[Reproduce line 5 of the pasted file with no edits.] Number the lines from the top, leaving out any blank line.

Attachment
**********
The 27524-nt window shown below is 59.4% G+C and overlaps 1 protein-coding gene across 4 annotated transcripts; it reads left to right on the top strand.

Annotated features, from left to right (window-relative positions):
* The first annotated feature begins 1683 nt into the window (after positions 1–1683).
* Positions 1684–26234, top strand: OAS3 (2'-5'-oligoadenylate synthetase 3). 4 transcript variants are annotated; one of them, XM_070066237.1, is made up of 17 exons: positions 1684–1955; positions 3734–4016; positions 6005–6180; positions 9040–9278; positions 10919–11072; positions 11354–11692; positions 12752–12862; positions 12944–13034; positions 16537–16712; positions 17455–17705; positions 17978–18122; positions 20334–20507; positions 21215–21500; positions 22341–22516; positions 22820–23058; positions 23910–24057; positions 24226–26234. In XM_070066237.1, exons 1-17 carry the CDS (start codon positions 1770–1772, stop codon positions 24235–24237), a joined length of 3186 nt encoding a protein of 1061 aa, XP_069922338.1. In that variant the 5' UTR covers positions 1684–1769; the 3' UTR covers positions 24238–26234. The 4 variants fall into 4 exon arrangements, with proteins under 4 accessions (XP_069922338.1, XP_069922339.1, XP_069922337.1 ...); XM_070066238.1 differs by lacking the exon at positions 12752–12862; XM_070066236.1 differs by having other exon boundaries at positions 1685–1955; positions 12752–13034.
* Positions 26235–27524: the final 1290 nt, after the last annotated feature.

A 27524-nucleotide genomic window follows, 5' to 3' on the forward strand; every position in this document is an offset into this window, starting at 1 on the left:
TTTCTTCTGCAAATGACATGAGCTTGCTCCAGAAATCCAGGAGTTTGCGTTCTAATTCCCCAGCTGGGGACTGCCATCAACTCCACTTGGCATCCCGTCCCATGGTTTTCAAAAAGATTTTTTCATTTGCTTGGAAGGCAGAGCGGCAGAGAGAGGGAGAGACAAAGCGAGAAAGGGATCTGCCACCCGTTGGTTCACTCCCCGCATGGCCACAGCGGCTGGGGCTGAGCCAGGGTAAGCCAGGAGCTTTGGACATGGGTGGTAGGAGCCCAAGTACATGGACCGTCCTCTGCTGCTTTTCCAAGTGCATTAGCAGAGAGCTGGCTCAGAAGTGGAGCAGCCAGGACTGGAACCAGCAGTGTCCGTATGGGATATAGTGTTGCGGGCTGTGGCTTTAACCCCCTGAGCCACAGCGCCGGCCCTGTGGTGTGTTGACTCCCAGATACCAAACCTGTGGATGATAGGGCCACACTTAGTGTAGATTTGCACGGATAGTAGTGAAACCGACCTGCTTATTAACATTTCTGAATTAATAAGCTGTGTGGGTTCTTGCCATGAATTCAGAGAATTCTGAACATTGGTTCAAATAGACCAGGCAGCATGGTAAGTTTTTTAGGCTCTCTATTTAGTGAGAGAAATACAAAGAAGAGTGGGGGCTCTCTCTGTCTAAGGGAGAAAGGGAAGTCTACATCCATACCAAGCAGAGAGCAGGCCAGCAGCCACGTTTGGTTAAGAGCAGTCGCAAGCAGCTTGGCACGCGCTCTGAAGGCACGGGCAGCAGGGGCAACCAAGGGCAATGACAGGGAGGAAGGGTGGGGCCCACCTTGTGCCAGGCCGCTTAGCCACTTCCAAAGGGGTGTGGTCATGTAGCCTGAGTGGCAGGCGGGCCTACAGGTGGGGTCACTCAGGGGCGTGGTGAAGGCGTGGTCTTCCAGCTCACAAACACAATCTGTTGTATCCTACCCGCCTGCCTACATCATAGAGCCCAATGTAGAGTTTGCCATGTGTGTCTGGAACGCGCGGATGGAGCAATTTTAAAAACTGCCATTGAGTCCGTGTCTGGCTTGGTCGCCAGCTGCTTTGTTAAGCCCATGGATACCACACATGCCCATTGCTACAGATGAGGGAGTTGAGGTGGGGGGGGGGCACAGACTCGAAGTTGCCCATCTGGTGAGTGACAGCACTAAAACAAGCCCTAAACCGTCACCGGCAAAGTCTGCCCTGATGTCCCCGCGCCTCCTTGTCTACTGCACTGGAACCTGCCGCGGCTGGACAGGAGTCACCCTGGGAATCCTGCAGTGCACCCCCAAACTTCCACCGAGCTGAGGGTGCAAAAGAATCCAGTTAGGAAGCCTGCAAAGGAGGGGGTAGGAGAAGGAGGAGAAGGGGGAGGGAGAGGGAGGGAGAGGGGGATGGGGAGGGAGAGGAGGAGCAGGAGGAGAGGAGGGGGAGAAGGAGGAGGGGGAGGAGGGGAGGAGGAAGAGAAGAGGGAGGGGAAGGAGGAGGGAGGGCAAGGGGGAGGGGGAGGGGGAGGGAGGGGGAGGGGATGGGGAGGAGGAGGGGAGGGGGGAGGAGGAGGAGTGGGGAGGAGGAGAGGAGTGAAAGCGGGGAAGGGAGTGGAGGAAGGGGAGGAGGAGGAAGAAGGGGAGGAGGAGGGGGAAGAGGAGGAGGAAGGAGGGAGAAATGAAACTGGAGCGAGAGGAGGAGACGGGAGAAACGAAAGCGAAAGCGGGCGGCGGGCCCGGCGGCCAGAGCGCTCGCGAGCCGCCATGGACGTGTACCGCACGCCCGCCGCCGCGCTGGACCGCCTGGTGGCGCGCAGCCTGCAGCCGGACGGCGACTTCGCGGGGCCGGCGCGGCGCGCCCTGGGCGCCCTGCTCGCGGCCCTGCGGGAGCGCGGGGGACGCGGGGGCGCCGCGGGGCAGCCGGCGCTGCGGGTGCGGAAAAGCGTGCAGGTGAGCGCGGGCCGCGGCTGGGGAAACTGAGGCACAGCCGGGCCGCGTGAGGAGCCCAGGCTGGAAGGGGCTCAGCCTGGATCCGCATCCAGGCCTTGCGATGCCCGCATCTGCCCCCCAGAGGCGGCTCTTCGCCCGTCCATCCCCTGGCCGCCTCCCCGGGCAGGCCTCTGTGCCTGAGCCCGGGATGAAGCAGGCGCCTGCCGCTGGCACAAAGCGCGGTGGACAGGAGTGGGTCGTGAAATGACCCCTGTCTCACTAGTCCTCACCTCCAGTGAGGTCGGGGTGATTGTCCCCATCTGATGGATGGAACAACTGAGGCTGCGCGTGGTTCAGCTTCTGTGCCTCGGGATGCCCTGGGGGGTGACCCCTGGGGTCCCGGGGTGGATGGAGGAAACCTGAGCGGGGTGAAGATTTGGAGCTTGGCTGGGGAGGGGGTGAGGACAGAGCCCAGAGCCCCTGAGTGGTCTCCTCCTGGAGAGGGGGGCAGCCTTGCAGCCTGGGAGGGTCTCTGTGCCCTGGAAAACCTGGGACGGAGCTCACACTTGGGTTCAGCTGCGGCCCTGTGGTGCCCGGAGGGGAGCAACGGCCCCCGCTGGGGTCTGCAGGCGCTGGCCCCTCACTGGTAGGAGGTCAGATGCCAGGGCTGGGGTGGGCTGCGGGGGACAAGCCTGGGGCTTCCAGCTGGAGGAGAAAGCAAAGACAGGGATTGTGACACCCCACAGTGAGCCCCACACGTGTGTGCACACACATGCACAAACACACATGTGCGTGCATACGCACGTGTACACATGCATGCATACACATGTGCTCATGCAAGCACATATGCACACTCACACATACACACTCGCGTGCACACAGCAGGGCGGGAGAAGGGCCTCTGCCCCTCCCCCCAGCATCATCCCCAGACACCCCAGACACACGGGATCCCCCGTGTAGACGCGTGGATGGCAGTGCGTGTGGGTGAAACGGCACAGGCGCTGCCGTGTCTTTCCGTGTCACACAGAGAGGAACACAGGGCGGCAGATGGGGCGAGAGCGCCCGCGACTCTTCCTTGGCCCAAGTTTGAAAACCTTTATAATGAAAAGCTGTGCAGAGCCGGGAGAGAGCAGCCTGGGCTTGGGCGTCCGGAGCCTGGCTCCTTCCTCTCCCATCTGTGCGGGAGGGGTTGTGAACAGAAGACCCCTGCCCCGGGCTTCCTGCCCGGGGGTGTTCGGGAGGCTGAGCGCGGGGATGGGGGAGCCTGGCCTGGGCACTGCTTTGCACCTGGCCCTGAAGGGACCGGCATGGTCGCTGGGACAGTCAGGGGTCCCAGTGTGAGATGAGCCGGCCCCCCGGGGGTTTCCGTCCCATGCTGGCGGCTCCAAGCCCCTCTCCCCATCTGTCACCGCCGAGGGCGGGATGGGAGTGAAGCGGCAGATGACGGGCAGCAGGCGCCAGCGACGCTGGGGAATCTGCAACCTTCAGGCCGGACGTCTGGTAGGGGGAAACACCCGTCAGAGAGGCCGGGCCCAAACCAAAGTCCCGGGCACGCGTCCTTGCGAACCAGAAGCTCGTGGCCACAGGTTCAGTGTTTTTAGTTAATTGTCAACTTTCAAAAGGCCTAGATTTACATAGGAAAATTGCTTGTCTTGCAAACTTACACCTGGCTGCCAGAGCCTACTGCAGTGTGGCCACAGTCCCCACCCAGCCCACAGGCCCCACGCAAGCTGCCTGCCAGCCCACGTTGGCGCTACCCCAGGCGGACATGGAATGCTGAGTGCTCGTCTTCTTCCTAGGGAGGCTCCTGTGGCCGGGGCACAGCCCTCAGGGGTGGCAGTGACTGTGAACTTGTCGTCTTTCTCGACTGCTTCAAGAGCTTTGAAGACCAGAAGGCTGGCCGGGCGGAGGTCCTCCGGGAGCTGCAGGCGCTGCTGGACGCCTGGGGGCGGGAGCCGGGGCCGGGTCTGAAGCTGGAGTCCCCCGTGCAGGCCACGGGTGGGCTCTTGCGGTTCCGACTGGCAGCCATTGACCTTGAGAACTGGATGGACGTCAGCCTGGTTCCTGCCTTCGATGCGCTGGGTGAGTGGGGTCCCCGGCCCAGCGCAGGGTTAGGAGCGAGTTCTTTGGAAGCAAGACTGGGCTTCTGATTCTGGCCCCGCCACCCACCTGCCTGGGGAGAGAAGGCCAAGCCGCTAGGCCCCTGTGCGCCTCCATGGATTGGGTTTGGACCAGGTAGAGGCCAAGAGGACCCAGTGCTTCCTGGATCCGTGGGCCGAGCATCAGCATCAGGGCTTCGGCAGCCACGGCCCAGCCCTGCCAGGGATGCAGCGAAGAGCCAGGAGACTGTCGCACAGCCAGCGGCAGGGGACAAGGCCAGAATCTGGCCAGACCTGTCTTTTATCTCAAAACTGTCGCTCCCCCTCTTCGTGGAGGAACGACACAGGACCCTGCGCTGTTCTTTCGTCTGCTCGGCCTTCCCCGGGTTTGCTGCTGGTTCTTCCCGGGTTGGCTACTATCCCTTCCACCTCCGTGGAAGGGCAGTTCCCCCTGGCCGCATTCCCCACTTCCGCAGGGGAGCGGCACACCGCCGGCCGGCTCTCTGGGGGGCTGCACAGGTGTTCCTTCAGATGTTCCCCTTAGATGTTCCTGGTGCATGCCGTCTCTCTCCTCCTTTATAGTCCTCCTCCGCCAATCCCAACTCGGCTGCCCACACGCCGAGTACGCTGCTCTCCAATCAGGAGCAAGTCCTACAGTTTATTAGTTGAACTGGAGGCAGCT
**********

* Positions 26235–27524: the final 1290 nt, after the last annotated feature.